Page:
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Contest finalists explore post-Grenfell options for Portsmouth estate


Finalists in a Portsmouth housing ideas competition have outlined a range of options to ensure social housing is prioritised following the Grenfell fire

Three teams were selected by Project Compass to participate in a three-day workshop focusing on the site of two city-centre residential tower blocks – Leamington House and Horatio House – which have been scheduled for demolition amid safety concerns following the Grenfell disaster.

The participants set out a range of options to ensure the number and quality of social housing units could be maintained and enhanced in similar situations where post-Grenfell safety issues necessitated large-scale redevelopment.

The Portsmouth Phoenix competition workshop was open to architects and planners aged 40 and under, and was held University of Portsmouth School of Architecture in early March just months before the three-year anniversary of Grenfell.

The finalist schemes – Outdoor Living, Archipelago and Leamington Lanes – were presented to residents of the estate which neighbours the architecture school. Participants received mentorship from Bell Phillips Architects, Mikhail Riches, Proctor & Matthews Architects, RCKa and Ruth Butler Architect.

The ‘Outdoor Living’ group included Sophie Saarinen of Noviun, Nicholas Francis from ECE Architecture, Richard Harrison of Snug Architects, Catherine Bartlett of Stride Treglown, Ian Collier from Atkins, and Stephanie Wyant and Alexandra Thomas, both MArch 2 students.

The ’Archipelago’ team featured Natalie Barton of Sarah Wigglesworth Architects, Ramon Sharff from Platform Archi, Tessa Baird of OEB Architects, Tracey Pitt of Southampton City Council, Russell Everton from Nagan Johnson, Luis Leitao of Atkins, and Thomas Nock and Josh Rowland, both MArch 2 students.

The ‘Leamington Lanes’ meanwhile comprised Lucy Uren of Architect Studio Gedye, Tyler Holdcroft from Ayre Chamberlain Gaunt, Fiona Rogoff of Stride Treglown, Russell Gould from Noviun, Viet Nguyen of Wood, Thomas Huddleston from Atkins, and Isabel Clay and Carl Richardson, both MArch 2 students.

In its brief, Project Compass said the towers, Leamington House and Horatio House, ‘have had their cladding stripped and been evacuated, post-Grenfell. Following survey investigations, the towers are now scheduled for demolition – leaving the city’s housing stock reduced, although social housing demand continues to rise.

‘This new housing paradigm establishes the context for The Portsmouth Phoenix competition […] This unique design masterclass will provide a matchless opportunity to explore exemplary and sustainable future urban housing, engaging the public while contributing knowledge towards the site’s development.’

Portsmouth is experiencing a surge in its population, which has placed increased pressure on the availability of high-quality housing at affordable prices. The city is home to a major port and naval base and has a population of 205,400 with a greater density than that of London.

The workshop was held three years after Project Compass held an ‘elephant cage’ competition focusing on ways to improve a series of proposed sea defences surrounding Portsmouth. Representing 18 hours of core CPD, the workshop included a site visit, team composition session, evening social, design development day with lectures, interim reviews and final presentations.


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Readers' comments (4)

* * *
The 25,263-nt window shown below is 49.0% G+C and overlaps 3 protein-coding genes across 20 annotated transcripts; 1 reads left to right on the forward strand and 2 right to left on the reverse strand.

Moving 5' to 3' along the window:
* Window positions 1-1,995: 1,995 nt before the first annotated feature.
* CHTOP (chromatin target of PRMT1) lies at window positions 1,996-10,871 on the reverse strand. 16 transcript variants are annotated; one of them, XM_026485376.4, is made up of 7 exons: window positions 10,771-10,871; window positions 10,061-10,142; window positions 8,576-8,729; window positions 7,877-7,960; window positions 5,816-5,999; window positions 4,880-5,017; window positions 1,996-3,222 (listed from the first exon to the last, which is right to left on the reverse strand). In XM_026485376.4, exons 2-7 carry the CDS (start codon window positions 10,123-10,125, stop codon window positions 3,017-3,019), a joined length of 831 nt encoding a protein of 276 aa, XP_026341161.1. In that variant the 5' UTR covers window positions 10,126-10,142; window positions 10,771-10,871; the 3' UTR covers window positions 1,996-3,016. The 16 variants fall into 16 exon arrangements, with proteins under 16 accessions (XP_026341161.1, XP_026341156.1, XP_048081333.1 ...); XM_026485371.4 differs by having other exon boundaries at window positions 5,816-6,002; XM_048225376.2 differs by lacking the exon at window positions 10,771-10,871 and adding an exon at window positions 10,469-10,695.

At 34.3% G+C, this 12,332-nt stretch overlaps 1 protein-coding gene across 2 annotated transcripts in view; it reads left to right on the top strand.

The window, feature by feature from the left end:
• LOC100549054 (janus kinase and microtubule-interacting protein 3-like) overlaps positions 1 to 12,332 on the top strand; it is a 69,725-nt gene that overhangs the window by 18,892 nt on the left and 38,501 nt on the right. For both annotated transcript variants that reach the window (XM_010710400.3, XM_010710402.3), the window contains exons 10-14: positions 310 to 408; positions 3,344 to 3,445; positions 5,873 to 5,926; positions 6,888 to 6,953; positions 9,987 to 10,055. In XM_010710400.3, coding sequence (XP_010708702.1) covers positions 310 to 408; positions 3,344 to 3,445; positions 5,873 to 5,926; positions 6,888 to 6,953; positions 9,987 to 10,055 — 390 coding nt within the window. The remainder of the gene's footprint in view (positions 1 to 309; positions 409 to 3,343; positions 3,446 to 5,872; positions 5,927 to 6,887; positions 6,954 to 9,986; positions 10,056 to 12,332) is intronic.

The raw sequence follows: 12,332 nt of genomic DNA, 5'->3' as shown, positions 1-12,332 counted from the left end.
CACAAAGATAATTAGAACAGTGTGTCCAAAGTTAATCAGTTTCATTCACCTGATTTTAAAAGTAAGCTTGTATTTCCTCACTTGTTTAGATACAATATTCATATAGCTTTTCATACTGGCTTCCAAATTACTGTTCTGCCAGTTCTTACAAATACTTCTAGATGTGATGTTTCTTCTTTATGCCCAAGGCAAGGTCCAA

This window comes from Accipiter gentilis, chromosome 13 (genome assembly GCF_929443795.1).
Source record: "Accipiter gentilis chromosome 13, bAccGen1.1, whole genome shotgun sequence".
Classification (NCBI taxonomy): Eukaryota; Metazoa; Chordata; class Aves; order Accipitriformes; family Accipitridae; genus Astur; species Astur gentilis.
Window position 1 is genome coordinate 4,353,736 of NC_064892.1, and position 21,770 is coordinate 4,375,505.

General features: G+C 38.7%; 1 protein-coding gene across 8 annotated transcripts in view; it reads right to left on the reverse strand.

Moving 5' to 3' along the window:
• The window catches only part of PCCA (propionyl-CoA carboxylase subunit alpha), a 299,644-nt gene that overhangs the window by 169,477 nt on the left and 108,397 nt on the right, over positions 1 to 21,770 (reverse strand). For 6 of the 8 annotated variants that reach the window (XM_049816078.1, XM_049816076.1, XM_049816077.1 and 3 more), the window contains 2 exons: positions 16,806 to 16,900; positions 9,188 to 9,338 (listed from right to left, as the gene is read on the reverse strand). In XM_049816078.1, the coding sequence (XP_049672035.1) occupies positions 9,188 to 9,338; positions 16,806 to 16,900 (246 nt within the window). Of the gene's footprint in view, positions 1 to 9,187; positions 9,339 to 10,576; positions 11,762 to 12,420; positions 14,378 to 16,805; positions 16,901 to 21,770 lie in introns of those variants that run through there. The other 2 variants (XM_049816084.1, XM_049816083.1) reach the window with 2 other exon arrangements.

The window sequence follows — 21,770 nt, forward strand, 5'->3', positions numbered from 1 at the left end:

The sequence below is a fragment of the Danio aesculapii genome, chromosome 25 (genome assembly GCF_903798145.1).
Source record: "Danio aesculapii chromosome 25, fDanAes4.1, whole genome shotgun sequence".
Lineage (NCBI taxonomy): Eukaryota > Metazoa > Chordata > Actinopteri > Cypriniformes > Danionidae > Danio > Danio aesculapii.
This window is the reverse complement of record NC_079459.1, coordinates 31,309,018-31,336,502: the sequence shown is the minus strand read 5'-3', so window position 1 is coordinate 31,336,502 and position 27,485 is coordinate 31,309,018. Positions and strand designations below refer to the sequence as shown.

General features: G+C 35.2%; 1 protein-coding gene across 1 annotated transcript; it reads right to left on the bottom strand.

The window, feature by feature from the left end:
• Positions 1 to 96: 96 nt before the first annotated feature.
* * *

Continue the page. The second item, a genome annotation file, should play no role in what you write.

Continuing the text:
• Please take the opportunity to restore the old street network and frontages. Portsmouth is such a chaos. It just needs some more simple clear streets

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  • It would be interesting to know exactly why Leamington House and Horatio house are now seen as beyond salvation.

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  • Robert, FYI.
    After the Grenfell type ACM cladding was removed forensic investigations of the structure were undertaken to evaluate the construction. In short summary - it was found that the 1965 ‘Bison’ panel pre-cast concrete construction system did not meet current engineering standards, that elements fell significantly short and for example concrete cover on reinforcement in some floor slabs was woeful because the original construction quality had been so poor.

    An engineered remediation design was reputedly deemed unviable although these reports were not uncovered on accessible portals and were not therefore scrutinised. While it might have been interesting to review factors contributing to the viability of remediation, given the serious findings the blocks were both decanted with the net loss of 272 social housing units, (in a city, like so many, with a dearth of such property).

    We could not find any record of comparable investigative testing of other ‘Bison’ system blocks in the city, and would be interested to know about any other such unforseen consequences from this disaster, and whats happening elsewhere across the country in this respect. It seems difficult to find!

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  • Thanks for the information - and on the subject of unforeseen consequences, could it be that as one lid closes another one opens?
    The media are reporting on the delays in rectifying hazardous cladding around the country, and people of my age might think that in all the years since the Ronan Point disaster the structural problems associated with multi storey heavy precast panel systems had long been addressed by either demolition or remedial repair.
    If post-Grenfell remediation is uncovering historic structural defects then the apparent lack of awareness of the scale of this across the country - and its impact on social housing provision - could open a whole new can of worms.

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